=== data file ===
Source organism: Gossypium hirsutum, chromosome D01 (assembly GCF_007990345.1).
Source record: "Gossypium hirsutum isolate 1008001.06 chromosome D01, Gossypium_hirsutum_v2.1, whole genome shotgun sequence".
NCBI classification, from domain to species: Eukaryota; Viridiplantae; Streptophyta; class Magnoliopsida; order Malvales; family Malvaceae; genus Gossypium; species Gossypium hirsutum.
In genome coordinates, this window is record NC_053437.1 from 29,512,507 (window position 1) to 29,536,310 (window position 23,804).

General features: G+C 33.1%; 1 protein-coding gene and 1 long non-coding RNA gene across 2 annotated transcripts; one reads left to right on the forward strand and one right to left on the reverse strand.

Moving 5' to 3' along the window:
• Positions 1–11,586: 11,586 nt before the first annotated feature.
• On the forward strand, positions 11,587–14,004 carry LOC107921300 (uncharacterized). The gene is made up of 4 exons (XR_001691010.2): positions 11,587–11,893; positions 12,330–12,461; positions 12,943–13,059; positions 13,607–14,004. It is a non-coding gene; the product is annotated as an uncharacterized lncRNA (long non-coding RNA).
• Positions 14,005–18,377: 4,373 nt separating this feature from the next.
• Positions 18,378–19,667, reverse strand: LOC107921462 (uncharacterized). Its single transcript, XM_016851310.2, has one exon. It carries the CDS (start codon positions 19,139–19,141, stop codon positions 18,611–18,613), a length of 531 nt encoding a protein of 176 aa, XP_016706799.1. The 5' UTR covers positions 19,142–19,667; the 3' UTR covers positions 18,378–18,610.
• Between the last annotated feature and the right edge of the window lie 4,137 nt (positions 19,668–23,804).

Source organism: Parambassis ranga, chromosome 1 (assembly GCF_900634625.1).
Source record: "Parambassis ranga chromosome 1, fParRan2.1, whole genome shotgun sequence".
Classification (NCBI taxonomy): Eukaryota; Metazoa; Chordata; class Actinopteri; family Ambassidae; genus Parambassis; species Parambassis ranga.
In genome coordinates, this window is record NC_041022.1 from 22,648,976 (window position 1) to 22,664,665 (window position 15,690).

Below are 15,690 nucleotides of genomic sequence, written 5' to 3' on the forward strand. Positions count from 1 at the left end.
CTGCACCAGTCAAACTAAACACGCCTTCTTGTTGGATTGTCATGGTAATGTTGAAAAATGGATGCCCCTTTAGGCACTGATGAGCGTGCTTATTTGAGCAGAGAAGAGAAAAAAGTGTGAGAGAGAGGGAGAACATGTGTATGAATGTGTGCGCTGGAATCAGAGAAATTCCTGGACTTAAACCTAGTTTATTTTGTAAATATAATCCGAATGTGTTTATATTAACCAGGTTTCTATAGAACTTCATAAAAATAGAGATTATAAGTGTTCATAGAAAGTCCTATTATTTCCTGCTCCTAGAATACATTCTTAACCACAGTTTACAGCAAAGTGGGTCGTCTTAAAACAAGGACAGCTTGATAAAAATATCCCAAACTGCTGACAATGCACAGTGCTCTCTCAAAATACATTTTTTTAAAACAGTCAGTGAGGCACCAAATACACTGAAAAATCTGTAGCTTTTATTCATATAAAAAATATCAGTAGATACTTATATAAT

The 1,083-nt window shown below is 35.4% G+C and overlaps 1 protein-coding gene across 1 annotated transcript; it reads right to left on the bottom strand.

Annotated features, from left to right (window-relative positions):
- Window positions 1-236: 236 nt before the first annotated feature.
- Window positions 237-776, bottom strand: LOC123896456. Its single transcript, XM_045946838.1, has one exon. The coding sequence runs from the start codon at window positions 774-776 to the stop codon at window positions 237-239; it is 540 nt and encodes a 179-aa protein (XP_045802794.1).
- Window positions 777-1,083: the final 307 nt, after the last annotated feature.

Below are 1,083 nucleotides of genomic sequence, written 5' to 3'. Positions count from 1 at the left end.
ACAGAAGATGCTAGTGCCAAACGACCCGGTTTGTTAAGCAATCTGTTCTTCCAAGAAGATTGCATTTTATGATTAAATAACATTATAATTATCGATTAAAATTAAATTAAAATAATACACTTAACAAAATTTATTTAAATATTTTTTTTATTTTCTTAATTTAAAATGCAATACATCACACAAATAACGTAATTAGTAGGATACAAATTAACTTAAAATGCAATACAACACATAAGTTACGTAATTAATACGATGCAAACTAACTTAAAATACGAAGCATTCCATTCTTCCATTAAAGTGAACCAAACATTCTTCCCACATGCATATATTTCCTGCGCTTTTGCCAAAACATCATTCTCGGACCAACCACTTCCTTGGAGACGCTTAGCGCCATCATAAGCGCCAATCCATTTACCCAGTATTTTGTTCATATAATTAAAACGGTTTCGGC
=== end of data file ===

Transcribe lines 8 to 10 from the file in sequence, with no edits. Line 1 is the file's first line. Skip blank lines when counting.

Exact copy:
• On the forward strand, positions 11,587–14,004 carry LOC107921300 (uncharacterized). The gene is made up of 4 exons (XR_001691010.2): positions 11,587–11,893; positions 12,330–12,461; positions 12,943–13,059; positions 13,607–14,004. It is a non-coding gene; the product is annotated as an uncharacterized lncRNA (long non-coding RNA).
• Positions 14,005–18,377: 4,373 nt separating this feature from the next.
• Positions 18,378–19,667, reverse strand: LOC107921462 (uncharacterized). Its single transcript, XM_016851310.2, has one exon. It carries the CDS (start codon positions 19,139–19,141, stop codon positions 18,611–18,613), a length of 531 nt encoding a protein of 176 aa, XP_016706799.1. The 5' UTR covers positions 19,142–19,667; the 3' UTR covers positions 18,378–18,610.